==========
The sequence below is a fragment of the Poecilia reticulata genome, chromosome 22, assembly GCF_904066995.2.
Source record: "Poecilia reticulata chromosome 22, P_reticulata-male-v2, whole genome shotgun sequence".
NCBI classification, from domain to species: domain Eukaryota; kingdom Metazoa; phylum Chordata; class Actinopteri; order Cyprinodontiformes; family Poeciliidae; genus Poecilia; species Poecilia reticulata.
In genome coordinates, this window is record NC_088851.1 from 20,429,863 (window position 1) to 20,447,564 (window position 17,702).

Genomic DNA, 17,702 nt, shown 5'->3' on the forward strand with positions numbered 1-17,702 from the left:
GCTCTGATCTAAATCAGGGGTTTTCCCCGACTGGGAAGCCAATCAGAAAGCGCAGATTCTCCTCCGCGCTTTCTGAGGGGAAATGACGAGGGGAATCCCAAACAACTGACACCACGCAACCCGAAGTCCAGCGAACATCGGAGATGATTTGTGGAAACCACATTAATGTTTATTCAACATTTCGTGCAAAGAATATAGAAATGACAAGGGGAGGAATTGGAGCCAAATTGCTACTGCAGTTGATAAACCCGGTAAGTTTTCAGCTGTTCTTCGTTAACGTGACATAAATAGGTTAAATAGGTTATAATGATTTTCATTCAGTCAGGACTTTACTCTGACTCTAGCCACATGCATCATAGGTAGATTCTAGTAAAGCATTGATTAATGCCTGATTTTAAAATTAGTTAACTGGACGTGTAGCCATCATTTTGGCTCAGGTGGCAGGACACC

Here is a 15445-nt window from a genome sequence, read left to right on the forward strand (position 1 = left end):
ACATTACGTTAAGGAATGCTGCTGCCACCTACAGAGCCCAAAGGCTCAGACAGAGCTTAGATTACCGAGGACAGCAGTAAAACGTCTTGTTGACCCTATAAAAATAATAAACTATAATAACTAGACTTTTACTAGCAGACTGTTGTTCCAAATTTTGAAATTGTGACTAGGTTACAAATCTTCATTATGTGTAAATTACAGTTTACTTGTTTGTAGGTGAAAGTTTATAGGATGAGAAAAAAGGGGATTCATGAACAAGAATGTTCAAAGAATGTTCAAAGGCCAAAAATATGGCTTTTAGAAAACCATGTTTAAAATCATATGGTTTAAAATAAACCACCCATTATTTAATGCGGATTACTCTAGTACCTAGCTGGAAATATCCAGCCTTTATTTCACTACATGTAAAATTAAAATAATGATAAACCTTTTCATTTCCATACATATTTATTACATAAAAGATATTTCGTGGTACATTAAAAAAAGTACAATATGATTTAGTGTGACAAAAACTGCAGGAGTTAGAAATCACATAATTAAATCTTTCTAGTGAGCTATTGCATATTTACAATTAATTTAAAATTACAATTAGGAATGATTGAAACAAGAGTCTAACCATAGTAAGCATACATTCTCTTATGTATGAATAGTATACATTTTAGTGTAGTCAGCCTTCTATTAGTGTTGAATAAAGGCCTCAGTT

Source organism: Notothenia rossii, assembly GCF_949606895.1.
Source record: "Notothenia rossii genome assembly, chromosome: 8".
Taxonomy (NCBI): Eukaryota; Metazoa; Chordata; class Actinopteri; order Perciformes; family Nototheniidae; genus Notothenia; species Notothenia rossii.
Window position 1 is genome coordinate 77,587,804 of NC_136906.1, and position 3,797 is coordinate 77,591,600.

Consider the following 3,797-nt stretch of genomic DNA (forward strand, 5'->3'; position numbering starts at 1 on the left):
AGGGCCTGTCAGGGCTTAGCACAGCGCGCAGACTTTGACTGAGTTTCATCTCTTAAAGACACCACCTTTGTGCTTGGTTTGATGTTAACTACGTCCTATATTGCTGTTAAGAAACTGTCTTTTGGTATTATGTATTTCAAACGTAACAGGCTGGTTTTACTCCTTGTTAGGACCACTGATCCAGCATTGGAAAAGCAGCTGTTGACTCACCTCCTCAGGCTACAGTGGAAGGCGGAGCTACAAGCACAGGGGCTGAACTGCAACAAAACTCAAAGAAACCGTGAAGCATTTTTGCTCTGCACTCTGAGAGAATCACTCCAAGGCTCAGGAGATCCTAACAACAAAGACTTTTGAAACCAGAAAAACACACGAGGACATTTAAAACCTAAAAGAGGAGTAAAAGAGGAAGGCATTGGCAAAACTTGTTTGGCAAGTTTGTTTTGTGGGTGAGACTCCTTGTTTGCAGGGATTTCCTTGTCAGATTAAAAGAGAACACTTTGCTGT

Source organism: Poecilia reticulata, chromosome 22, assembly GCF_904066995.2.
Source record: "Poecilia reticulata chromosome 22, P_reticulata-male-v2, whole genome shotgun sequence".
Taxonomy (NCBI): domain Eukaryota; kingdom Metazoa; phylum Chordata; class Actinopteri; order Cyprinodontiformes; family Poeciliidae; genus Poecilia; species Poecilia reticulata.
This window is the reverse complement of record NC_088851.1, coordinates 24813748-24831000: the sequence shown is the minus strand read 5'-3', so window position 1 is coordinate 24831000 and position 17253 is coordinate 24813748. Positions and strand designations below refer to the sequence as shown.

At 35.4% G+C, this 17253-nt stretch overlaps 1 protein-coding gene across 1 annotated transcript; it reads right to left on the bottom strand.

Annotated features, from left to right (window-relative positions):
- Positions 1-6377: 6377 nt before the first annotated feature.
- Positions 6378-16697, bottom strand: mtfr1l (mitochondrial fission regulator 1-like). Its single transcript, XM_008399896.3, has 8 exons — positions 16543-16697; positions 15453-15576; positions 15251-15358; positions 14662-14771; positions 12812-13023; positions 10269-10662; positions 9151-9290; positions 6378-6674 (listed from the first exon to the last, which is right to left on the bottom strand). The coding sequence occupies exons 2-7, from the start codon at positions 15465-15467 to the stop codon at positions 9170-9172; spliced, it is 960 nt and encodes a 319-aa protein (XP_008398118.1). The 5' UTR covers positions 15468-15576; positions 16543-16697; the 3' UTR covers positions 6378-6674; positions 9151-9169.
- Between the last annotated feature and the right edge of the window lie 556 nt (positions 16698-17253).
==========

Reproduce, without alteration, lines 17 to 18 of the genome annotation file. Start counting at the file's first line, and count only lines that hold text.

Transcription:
Taxonomy (NCBI): domain Eukaryota; kingdom Metazoa; phylum Chordata; class Actinopteri; order Cyprinodontiformes; family Poeciliidae; genus Poecilia; species Poecilia reticulata.
This window is the reverse complement of record NC_088851.1, coordinates 24813748-24831000: the sequence shown is the minus strand read 5'-3', so window position 1 is coordinate 24831000 and position 17253 is coordinate 24813748. Positions and strand designations below refer to the sequence as shown.